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Can the WBC share price crush the All Ords (XAO)?

In this update I’ll explain how basic it can be to provide a share price valuation of an ASX bank share such as Westpac Banking Corp (ASX: WBC). That said, while it may seem ‘simple’ to create a valuation model of a business, no share valuation or forecast is guaranteed. If ‘value investing’ were as easy as what we’re about to show you, everyone would be rich!

Our largest bank shares make up more than one-third of the local share market, measured by the market capitalisation of the largest 200 companies in the S&P/ASX 200 index.

If you really want to understand how to value a dividend share, like a bank or REIT, you should consider watching the tutorial video from the analyst team at Rask Australia.

You can subscribe to the Rask Australia YouTube channel and receive the latest (and free) value investing videos by clicking here.

Using multiples

The PE ratio compares a company’s share price (P) to its yearly earnings per share (E) (note: ‘earnings’ is another word for profit).

There are three simple ways to quickly use the PE ratio. First, you can use ‘intuition’ and say ‘if it’s low, I’ll buy shares’ or ‘if it is above 40x, I’ll sell shares’ (whatever works for you).

Secondly, you can compare the PE ratio of a stock like WBC with NAB or the sector average. Is it higher or lower? Does it deserve to be more expensive or cheaper? Third, you can take the earnings/profits per share of the company you’re valuing and multiply that number by a PE multiple that you believe is appropriate. For example, if a company’s profit per share (E) was $5 and you believe the stock is ‘worth at least 10x its profit’ it would have a valuation, according to you, of $5 x 10 = $50 per share.

If we take the WBC share price today ($20.86), together with the earnings (aka profits) per share data from its 2023 financial year ($1.74), we can calculate the company’s PE ratio to be 12x. That compares to the banking sector average PE of 13x.

Next, take the profits per share (EPS) ($1.74) and multiply it by the average PE ratio for WBC’s sector (Banking). This results in a ‘sector-adjusted’ PE valuation of $21.82.

Using WBC’s share dividend to arrive at a valuation

A dividend discount model or ‘DDM’ is a more robust way of valuing companies in the banking sector.

DDM valuation models are some of the oldest proper valuation models used by professional analysts or brokers on Wall Street (note: just because they’re old doesn’t make them ‘good’). A DDM model takes the most recent full year dividends (e.g. from last 12 months or LTM), or forecast dividends for next year, and then assumes the dividends remain consistent or grow for the forecast period.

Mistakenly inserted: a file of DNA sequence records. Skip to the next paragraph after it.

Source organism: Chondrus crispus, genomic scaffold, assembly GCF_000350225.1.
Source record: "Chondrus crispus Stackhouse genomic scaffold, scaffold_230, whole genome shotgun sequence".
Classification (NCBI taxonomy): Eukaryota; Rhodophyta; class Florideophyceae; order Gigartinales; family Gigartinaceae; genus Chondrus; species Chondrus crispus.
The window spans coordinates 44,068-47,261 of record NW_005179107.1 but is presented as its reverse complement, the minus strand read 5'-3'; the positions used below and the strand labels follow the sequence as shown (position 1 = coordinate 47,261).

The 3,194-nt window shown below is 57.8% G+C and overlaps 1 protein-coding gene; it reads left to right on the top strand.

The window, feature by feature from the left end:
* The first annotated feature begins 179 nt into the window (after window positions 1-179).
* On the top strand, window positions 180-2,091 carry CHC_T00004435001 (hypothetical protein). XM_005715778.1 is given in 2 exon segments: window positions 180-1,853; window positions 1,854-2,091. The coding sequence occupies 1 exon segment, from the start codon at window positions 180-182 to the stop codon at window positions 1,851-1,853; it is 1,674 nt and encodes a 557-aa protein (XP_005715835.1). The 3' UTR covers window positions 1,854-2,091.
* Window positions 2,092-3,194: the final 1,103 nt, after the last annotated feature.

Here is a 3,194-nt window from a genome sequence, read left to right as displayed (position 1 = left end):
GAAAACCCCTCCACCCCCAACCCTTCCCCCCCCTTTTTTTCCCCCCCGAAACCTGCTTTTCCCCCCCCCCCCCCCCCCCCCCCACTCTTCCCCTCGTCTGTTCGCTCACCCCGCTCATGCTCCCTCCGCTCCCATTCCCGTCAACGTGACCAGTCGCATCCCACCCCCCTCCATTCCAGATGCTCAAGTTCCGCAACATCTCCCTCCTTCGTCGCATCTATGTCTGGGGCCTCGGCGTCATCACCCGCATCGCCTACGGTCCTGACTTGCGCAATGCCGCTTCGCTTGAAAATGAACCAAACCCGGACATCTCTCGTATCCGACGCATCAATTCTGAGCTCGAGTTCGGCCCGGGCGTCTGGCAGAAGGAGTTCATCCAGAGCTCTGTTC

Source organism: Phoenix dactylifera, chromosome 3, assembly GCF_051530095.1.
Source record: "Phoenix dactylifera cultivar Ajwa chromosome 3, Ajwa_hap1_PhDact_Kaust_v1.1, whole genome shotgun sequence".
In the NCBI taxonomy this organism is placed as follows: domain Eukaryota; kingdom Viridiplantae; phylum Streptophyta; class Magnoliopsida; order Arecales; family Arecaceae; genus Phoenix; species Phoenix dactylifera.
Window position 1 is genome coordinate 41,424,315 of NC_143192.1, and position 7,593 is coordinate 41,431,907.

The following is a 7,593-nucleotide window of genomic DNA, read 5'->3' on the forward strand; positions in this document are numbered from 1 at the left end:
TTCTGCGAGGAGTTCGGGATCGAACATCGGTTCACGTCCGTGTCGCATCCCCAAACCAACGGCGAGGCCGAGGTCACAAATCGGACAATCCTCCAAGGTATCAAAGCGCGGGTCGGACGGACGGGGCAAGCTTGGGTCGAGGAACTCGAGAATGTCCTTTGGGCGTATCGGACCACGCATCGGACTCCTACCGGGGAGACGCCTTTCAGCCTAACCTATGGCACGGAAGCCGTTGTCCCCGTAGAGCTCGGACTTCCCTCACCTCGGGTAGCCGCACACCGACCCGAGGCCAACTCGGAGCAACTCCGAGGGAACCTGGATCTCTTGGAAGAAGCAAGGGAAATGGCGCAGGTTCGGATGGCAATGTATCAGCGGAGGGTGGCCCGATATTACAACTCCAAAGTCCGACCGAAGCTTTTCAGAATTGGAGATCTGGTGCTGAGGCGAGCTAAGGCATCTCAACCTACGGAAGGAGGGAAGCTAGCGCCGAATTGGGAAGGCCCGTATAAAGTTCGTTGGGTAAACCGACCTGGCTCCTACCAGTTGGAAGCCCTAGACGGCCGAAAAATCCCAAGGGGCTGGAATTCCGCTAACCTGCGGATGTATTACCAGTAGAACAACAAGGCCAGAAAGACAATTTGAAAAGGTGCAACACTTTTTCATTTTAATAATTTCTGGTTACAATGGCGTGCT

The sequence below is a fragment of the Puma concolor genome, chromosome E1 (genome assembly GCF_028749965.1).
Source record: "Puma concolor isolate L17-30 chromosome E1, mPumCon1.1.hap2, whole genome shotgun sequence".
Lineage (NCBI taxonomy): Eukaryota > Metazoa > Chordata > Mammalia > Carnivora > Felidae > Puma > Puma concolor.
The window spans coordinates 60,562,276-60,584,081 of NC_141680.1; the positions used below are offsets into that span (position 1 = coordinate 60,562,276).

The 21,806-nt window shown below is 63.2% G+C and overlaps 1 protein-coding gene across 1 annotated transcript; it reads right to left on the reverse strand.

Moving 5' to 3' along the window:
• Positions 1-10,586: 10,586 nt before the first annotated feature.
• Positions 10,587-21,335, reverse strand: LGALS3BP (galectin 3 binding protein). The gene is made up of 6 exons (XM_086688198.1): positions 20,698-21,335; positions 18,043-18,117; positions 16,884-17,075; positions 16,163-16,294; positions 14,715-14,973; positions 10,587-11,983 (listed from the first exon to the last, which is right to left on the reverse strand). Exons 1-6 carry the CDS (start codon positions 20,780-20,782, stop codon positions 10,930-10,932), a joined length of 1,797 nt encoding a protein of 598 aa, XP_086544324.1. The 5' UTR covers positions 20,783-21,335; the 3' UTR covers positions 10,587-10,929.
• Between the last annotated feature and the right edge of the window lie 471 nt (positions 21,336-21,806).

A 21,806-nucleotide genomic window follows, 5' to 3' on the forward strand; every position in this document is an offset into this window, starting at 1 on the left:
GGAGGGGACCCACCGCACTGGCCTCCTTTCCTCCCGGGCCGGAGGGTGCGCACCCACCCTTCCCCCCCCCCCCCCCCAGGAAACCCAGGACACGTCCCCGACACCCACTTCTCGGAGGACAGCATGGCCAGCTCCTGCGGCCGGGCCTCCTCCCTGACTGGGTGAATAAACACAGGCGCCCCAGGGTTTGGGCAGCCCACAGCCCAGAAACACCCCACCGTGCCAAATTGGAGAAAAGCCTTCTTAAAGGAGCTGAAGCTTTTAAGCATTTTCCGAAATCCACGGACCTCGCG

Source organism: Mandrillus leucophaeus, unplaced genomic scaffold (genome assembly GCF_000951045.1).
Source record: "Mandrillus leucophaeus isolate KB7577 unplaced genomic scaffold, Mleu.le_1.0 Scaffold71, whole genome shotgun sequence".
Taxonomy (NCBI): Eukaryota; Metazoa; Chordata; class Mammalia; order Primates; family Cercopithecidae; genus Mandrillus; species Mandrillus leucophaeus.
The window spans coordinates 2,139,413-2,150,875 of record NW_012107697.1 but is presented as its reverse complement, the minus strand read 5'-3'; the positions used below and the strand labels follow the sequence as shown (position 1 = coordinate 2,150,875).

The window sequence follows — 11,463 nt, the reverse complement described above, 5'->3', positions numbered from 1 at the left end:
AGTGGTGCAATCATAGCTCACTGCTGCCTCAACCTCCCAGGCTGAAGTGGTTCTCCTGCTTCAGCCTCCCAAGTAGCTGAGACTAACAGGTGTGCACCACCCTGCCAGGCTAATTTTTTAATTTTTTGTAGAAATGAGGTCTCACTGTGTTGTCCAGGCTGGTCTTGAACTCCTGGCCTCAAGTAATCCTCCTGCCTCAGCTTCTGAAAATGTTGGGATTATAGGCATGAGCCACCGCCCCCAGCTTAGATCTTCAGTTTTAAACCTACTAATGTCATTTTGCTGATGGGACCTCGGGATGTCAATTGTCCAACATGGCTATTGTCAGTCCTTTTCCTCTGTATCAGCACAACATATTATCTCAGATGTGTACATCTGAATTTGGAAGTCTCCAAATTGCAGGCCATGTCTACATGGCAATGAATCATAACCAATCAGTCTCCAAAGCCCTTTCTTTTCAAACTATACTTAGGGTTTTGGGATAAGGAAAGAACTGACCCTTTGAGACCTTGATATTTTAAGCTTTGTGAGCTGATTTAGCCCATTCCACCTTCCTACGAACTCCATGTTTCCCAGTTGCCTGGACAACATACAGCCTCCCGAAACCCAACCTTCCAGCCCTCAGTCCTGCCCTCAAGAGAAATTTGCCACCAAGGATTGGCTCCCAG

To make this DDM easy to understand, we will assume last year’s dividend payment ($1.34) goes up at a fixed rate each year.

Next, we pick the ‘risk’ rate or expected return rate. This is the rate at which we discount the future dividend payments back to today’s dollars. The higher the ‘risk’ rate, the lower the share price valuation.

We’ve used a blended rate for dividend growth and a risk rate between 6% and 11%, then got the average.

This simple DDM valuation of WBC shares is $25.54. However, using an ‘adjusted’ dividend payment of $1.40 per share, the valuation goes to $25.10. The expected dividend valuation compares to Westpac Banking Corp’s share price of $20.86. Since the company’s dividends are fully franked, you might choose to make one further adjustment and do the valuation based on a ‘gross’ dividend payment. That is, the cash dividends plus the franking credits (available to eligible shareholders). Using the forecast gross dividend payment ($2.00), our valuation of the WBC share price calculation to $35.85.

Takeaways for the WBC share price

Our two models could be used as an introductory guide for how the valuation process works. Analysing a bank share like Westpac Banking Corp is a complicated task. If we were looking at the shares and considering an investment, we would first want to know more about the bank’s growth strategy. For example, are they pursuing more lending (i.e. interest income) or more non-interest income (fees from financial advice, investment management, etc..

Next, take a close look at economic indicators like unemployment, house prices and consumer sentiment. Where are they headed? Finally, we believe it’s important to make an assessment of the management team. For example, when we pulled data on WBC’s culture we found that it wasn’t a perfect 5/5. Culture is one thing to think carefully about.

Before jumping into either of these companies, I strongly encourage you to check this out…

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